workshop activities that work: part ii

I've had good responses to my self-reflection on workshopping, so I thought I'd share another workshop activity that has worked well for me. As we know, teaching is often a case of trial and error, and more often than not, our best laid plans don't work out, fail to engage the students, confuse students, etc. However, this activity has worked every time I've tried it.

Speed-historiography


Aims:
Students often have trouble identifying historiographical debates, and also in choosing relevant books for their topics. Also, some students often approach the task of reading a book by starting at the very beginning, and reading it page to page, cover to cover, without actually reading for gist or getting a broad idea about what the book is generally about. The index and contents page are often neglected. A whole reading list therefore causes anxiety.

big pile of history books

This exercise aims to teach students to 'speed read' historiography. It's a case of pointing out the obvious, but as I've found, the students have found it very helpful.

'Learning objectives':
  • to understand the diverse range of approaches that historians have taken regarding Britain in the 'long eighteenth century'
  • develop the skills of speed-reading, reading for gist, getting the main points and approaches of a book quickly.

Activity:

I bring in my collection of the following books, and encourage students to bring along other 'survey' books from the reading list. I place them all in a big pile on the desk, often with a flourish and a big loud 'flump'. This act of theatre is especially important, as we rely so much on electronic journals today, and our 'learning resources centre' seems keen to hide all the books in favour of making the space one big computer room.
  • Paul Langford, A Polite and Commercial People: England 1727-1783 (Oxford, 1989);
  • Roy Porter, English Society in the Eighteenth Century (Harmondsworth, 1982);
  • Douglas Hay and Nicholas Rogers, Eighteenth-century English Society: Shuttles and Swords (Oxford, 1997);  
  • Linda Colley, Britons: Forging the Nation 1707-1837 (London, 1992);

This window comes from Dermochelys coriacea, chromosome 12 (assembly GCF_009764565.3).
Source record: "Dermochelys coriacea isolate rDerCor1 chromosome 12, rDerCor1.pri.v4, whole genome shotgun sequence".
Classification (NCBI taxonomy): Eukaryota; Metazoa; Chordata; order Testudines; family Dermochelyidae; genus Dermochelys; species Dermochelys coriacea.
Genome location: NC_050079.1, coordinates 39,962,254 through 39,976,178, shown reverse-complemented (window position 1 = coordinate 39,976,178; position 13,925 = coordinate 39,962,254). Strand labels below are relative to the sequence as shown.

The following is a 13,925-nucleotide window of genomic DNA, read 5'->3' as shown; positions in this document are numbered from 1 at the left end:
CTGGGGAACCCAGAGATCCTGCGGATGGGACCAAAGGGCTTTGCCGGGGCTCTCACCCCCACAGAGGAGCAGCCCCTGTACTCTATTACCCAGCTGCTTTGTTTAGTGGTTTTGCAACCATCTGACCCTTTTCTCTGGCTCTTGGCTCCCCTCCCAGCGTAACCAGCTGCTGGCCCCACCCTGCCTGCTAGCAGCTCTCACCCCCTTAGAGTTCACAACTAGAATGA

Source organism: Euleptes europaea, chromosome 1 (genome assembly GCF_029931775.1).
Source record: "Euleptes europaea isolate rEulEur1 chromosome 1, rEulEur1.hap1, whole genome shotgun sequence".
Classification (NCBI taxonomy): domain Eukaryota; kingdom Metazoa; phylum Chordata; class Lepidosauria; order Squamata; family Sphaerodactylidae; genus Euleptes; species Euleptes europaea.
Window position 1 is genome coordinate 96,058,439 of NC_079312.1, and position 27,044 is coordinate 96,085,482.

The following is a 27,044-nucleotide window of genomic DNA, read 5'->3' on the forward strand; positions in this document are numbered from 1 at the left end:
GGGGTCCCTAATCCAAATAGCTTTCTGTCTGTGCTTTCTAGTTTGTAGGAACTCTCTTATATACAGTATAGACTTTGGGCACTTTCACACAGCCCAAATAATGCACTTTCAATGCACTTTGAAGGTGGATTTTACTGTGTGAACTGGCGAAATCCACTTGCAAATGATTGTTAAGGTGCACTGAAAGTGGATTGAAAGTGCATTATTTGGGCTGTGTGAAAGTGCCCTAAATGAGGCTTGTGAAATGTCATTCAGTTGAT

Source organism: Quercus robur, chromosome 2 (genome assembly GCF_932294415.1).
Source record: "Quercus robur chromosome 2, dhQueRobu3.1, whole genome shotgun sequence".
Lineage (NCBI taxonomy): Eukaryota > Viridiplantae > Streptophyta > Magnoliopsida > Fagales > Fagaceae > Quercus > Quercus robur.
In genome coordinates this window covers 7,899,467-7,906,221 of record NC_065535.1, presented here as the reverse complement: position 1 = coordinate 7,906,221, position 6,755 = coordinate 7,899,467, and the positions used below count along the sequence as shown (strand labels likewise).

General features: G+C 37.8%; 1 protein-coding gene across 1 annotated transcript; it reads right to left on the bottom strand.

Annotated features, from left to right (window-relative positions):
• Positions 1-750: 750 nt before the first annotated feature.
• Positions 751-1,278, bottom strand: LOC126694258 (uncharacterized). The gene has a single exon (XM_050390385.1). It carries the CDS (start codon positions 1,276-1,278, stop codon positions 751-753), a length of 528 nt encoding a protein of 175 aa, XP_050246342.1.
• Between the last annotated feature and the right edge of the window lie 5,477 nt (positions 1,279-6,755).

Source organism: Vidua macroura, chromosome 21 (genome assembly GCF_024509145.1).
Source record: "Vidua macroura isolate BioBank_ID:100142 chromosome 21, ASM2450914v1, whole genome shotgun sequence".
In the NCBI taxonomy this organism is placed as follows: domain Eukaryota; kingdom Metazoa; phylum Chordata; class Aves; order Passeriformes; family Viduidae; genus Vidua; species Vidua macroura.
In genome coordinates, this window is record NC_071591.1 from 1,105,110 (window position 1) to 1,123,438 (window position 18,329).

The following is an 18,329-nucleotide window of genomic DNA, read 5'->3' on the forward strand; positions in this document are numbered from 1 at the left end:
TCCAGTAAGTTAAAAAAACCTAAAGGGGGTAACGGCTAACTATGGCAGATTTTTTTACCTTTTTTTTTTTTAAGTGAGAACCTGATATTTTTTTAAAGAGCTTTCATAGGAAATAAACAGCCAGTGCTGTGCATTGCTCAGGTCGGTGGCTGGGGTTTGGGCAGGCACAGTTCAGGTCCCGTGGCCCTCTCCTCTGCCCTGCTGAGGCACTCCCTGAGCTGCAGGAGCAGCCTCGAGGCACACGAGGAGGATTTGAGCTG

• E. P. Thompson, The Making of the English Working Class (Harmondsworth, 1968);
  • J.C.D. Clark, English Society, 1688-1832 (Cambridge, 1985);
  • John Brewer, The Sinews of Power: War, Money and the English State, 1688-1783 (1989)


I also bring copies of a few reviews of the books from history journals. 

This scares the students, who expect that I'm going to expect them to read them all in a week.
(p.s. in the back of my mind I recall my reading lists and library habits from when I was an undergrad, but never say anything, not least because I did read them from cover to cover rather what I should have done, that is, trying to get the general points and approaches first).


Then I distribute the books on the different tables in the room, and encourage the students to move round in a musical chairs style, spending 5 mins or less on each book, noting the following features:


  1. the picture on the front cover (v. important)
  2. 'the clues in the title' - key words in the title and subtitle of the books
  3. the main topics in the contents page; chronological? political? thematic? 
  4. dates and chronologies covered. Do they explain anywhere why those dates?
  5. first page of introduction and last couple of pages of the conclusion.
  6. put them in chronological order of publication. How do the later books refer to the earlier books? (clue = normally in the first few pages of the introduction - or use the index).
  7. if time, look at some of the journal reviews of the books.


She's discovered what J. C. D. Clark was going on about

Outcomes:

- students instantly compare and contrast the different approaches;
- students get the point that historians have different periodisations according to the approach and argument they are using;
- (obvious but not always remembered) point that historians have different approaches: social, political, economic, cultural, etc.
- history is a debate that changes over time, and it is important to note the date of publication of secondary sources.
[This also helps with students who do 'drive by scholarship' using google books and the library's aging collection, so that they end up quoting old histories published in 1912 alongside new histories, without discriminating between the two.]





Comments

  1. Thanks for sharing this, Katrina. It sounds really promising. In my 'how to write an essay' talks, I always try to stress this stuff: how to rapidly 'gut' a book to extract the histographical essence. But having students do it in real time seems like it would have a much greater impact. I'll give it a try at some point and report back!

    - Brodie

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    Replies
    1. Just an update: I gave ‘speed historiography’ a try with my 2nd-year seminar group and it worked very well. I’m not sure it would be ideal for all topics, but for ones where the historiography is polarised and explicit (e.g. I was doing ‘class’ in early modern England), it can work brilliantly. The students really got into it and I quite enjoyed it too. Thanks again!
      - Brodie

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